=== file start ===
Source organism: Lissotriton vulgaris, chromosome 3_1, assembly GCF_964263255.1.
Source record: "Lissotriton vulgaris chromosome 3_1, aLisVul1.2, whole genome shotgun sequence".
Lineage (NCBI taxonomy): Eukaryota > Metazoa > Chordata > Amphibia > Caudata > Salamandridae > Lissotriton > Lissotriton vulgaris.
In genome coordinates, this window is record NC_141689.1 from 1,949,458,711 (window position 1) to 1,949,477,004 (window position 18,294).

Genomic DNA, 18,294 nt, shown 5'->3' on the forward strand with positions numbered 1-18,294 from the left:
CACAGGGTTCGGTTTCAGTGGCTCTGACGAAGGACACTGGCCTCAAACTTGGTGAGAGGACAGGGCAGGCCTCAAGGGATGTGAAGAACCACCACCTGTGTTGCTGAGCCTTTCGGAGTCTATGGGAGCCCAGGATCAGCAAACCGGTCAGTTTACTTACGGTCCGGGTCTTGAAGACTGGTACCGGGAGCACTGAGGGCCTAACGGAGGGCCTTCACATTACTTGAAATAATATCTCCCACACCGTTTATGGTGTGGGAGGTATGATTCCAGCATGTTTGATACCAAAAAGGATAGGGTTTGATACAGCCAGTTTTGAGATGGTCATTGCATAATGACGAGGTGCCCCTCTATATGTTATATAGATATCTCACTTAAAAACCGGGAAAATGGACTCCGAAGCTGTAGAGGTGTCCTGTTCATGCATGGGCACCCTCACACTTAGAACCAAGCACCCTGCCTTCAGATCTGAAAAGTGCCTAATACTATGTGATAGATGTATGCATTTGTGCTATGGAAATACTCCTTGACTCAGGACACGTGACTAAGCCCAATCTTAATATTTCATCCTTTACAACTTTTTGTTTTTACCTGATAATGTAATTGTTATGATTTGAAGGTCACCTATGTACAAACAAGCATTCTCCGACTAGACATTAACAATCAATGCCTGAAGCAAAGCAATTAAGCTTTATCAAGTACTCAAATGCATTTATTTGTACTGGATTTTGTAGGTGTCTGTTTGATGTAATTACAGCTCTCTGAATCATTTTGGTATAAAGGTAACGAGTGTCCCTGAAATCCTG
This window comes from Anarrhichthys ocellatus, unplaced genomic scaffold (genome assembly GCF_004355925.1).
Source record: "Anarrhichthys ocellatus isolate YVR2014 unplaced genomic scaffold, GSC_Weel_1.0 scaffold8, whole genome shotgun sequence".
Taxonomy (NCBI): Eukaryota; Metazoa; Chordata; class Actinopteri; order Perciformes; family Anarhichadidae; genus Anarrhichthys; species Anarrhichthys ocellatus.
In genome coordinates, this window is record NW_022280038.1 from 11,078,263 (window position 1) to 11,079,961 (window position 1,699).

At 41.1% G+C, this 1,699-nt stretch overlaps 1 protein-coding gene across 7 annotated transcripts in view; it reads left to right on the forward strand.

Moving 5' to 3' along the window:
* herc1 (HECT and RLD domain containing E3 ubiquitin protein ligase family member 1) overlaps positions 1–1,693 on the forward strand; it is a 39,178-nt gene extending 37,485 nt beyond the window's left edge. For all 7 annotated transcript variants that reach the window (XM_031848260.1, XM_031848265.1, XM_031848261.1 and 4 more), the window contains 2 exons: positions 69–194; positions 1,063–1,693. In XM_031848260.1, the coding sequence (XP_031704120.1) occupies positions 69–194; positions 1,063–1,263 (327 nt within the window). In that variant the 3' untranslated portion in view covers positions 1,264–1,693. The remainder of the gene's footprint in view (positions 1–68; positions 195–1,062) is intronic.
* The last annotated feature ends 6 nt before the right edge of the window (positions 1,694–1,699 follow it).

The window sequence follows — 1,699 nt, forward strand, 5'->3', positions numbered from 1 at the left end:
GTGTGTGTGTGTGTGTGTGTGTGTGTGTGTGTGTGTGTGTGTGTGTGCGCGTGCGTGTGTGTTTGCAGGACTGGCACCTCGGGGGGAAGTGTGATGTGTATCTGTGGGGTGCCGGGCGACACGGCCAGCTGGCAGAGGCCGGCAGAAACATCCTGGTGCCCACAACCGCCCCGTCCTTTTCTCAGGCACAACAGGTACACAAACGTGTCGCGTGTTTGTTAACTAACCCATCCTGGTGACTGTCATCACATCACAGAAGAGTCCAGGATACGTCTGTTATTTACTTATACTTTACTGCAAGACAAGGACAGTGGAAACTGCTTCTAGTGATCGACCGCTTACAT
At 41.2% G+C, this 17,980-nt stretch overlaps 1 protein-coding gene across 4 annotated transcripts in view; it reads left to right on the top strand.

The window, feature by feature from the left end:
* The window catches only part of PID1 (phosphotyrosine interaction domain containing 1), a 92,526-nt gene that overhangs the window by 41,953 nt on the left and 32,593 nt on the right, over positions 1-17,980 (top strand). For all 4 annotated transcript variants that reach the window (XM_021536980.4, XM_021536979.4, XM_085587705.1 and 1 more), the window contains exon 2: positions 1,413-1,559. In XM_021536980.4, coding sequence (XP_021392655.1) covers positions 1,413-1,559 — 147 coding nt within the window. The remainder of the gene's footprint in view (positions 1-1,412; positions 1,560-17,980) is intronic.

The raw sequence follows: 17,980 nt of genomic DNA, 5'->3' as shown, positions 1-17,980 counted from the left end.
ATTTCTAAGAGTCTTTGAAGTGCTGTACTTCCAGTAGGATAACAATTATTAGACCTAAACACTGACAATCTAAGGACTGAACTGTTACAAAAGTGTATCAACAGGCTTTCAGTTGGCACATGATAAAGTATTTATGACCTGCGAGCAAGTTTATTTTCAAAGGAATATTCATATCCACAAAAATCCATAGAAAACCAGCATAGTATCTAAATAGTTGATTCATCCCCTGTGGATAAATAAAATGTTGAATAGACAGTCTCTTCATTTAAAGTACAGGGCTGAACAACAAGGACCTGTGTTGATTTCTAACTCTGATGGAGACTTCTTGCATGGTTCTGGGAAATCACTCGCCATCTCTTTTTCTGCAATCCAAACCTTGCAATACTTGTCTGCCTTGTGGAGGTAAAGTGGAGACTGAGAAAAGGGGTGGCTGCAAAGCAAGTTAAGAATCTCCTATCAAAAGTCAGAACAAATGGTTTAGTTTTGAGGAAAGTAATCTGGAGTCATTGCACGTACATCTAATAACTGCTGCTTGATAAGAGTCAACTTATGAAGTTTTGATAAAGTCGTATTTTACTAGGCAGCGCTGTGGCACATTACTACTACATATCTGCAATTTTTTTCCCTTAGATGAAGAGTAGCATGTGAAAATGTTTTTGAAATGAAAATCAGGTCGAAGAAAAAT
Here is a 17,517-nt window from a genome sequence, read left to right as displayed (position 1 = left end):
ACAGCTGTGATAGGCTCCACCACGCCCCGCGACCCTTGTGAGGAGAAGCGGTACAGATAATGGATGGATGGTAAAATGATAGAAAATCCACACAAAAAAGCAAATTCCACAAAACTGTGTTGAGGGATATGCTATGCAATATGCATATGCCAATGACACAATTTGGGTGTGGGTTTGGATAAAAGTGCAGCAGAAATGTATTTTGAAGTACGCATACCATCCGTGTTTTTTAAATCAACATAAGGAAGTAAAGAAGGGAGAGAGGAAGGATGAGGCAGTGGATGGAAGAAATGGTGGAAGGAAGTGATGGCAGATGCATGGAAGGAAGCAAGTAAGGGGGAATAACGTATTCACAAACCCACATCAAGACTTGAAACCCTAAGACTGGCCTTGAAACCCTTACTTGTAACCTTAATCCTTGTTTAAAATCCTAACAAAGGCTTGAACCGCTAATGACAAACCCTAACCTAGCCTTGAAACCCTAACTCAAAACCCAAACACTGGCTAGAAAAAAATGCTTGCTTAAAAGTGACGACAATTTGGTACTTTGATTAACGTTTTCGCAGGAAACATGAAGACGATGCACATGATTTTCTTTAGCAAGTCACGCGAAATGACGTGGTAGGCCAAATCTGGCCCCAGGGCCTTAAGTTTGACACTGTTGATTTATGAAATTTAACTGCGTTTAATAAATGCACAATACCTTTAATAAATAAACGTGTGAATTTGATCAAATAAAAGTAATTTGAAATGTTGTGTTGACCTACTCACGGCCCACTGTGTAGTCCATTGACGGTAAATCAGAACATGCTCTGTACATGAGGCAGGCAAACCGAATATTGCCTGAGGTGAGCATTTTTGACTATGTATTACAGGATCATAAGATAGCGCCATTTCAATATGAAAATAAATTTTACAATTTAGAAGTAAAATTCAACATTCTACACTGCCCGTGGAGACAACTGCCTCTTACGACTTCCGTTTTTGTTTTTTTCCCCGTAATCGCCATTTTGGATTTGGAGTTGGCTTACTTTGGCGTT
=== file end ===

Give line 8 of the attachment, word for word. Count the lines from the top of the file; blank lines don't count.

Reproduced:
Source record: "Anarrhichthys ocellatus isolate YVR2014 unplaced genomic scaffold, GSC_Weel_1.0 scaffold8, whole genome shotgun sequence".